Lake Constance provides the setting for a truly tranquil holiday. Lake Constance – Central Europe’s third-largest lake – straddles three countries: Germany, Austria and Switzerland. It is the perfect base for your holiday, as it is a beautiful setting close to the Black Forest.
Take a break from everyday stress and enjoy a holiday on the island of Lindau on Lake Constance. The unforgettable view over the lake, lion and lighthouse, over the Swiss and Austrian Alps, over famous Lindau Harbour – enjoy the Mediterranean flair of the historic island city. Here you will find excellent cafés and historical sites, with manicured parks and pedestrian wooden walkways inviting you to relax and unwind.
Dresden is a beautiful city that is constantly changing and never ceases to offer its visitors some new aspect to discover. It is a city that is noted for tolerance, a cosmopolitan outlook and a unique sense of style.
Dresden was known as both the ‘Florence of the North’ and the ‘Venice of the River Elbe’ before World War II destroyed most of this once magnificent Baroque city. But Dresden has managed to restore much of its former glory.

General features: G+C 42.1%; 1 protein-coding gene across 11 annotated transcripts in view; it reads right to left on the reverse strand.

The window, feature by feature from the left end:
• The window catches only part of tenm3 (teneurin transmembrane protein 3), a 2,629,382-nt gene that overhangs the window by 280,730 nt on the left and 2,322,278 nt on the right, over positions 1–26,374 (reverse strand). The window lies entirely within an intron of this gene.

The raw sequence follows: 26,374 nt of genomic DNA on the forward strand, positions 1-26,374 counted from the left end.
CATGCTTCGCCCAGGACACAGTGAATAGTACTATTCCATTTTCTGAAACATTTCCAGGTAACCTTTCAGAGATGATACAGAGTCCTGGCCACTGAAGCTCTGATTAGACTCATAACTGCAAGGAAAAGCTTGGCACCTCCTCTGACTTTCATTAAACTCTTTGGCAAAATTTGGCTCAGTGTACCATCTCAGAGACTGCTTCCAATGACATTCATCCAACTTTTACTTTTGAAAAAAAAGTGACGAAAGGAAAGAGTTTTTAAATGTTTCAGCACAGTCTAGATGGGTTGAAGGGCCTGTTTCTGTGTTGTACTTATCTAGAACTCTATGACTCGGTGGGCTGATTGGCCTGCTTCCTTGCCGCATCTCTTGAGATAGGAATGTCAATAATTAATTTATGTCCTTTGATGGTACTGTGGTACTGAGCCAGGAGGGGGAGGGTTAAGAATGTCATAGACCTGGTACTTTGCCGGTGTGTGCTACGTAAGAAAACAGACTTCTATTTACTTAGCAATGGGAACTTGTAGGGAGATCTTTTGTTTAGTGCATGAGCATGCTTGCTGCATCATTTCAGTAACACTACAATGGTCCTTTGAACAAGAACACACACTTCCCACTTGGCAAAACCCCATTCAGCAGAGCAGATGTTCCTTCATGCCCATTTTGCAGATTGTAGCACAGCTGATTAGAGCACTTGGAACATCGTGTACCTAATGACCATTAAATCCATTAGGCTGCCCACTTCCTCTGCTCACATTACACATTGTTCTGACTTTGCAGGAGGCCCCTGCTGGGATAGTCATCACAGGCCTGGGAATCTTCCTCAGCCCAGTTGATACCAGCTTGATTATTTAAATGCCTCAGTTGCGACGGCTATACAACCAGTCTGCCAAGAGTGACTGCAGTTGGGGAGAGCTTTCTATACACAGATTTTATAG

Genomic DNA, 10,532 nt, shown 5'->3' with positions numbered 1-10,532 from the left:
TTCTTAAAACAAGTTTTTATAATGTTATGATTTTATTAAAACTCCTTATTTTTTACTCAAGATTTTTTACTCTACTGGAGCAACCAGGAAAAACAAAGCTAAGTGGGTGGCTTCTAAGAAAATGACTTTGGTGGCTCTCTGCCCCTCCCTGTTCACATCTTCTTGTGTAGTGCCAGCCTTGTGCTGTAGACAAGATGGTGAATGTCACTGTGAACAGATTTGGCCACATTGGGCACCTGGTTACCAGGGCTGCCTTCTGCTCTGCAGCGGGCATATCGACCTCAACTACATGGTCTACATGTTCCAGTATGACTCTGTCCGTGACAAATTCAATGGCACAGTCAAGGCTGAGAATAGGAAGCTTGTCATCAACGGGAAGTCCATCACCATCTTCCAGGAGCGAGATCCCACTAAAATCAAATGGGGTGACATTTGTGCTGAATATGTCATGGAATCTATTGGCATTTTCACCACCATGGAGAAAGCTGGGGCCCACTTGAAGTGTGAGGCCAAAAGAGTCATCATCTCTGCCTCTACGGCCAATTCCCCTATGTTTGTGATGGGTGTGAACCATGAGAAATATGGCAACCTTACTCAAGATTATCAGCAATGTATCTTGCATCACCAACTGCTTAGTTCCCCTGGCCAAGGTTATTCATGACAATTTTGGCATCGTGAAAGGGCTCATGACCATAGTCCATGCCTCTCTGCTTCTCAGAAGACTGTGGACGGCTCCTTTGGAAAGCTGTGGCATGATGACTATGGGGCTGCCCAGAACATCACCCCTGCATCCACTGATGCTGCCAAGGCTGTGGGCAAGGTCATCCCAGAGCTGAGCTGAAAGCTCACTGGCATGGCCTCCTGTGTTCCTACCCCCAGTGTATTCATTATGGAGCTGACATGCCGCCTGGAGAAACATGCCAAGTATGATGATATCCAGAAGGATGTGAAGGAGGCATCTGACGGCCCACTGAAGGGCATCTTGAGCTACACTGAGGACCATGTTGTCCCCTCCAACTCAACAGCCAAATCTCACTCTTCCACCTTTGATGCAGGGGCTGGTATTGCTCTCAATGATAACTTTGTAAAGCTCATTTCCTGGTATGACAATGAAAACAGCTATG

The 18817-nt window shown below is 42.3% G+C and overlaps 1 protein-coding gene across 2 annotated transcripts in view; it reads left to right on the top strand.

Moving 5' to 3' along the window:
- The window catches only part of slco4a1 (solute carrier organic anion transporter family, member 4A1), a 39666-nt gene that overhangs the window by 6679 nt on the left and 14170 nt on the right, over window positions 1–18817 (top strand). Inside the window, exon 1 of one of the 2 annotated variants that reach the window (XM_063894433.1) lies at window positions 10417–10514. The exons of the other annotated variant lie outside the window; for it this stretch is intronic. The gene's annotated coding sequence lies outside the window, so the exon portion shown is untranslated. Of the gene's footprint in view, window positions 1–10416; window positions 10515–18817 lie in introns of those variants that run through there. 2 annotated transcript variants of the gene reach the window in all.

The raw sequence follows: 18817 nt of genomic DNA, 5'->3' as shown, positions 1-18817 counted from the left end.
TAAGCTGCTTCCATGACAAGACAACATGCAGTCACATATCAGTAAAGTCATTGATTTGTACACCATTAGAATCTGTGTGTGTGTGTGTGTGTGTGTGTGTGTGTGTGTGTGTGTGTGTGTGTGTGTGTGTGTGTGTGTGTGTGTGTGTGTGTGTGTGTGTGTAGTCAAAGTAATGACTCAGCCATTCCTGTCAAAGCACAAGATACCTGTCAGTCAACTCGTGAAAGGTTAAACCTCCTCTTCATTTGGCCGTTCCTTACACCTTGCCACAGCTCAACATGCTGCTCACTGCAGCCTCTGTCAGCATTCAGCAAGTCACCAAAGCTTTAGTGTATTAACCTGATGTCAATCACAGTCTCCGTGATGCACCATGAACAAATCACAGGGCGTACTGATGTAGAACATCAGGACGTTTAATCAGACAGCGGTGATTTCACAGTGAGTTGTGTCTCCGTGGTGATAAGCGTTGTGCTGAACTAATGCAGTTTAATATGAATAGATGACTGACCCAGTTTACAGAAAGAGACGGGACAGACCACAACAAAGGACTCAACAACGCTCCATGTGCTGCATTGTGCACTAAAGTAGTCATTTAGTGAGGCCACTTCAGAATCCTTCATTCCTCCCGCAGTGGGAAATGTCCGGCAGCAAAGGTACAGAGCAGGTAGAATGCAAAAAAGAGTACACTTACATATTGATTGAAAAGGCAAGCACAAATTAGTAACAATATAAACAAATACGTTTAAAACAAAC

One of the most famous sights in the city is the Church of Our Lady, or Dresdner Frauenkirche in the native tongue. It is the signature landmark of the city and acts as a symbol of the suffering of German civilians after its destruction in World War II bombing. It stood ruined until 1994, where a restoration of the building was commenced.
The rebuilding of the Frauenkirche was financed almost entirely by private donations from all around the world. It took 11 years and over 180 million euro to finish the reconstruction in 2005, just in time for the 800 year anniversary of Dresden. It now provides offers unparalleled views of the reconstructed city centre and riverfront.
Nearby Dresden there is the famous Saxon Switzerland National Park. This is easily reachable from Dresden and makes the perfect day trip during your stay there. This allows you to combine a cosmopolitan urban environment with some natural beauty.
Erfurt expanded during the Middle Ages to become a powerful centre of trade and learning. Due to this, it was where the famous Martin Luther came to study. The German theologian and religious reformer was the catalyst of the 16th-century Protestant Reformation, which has made him hugely famous across Germany.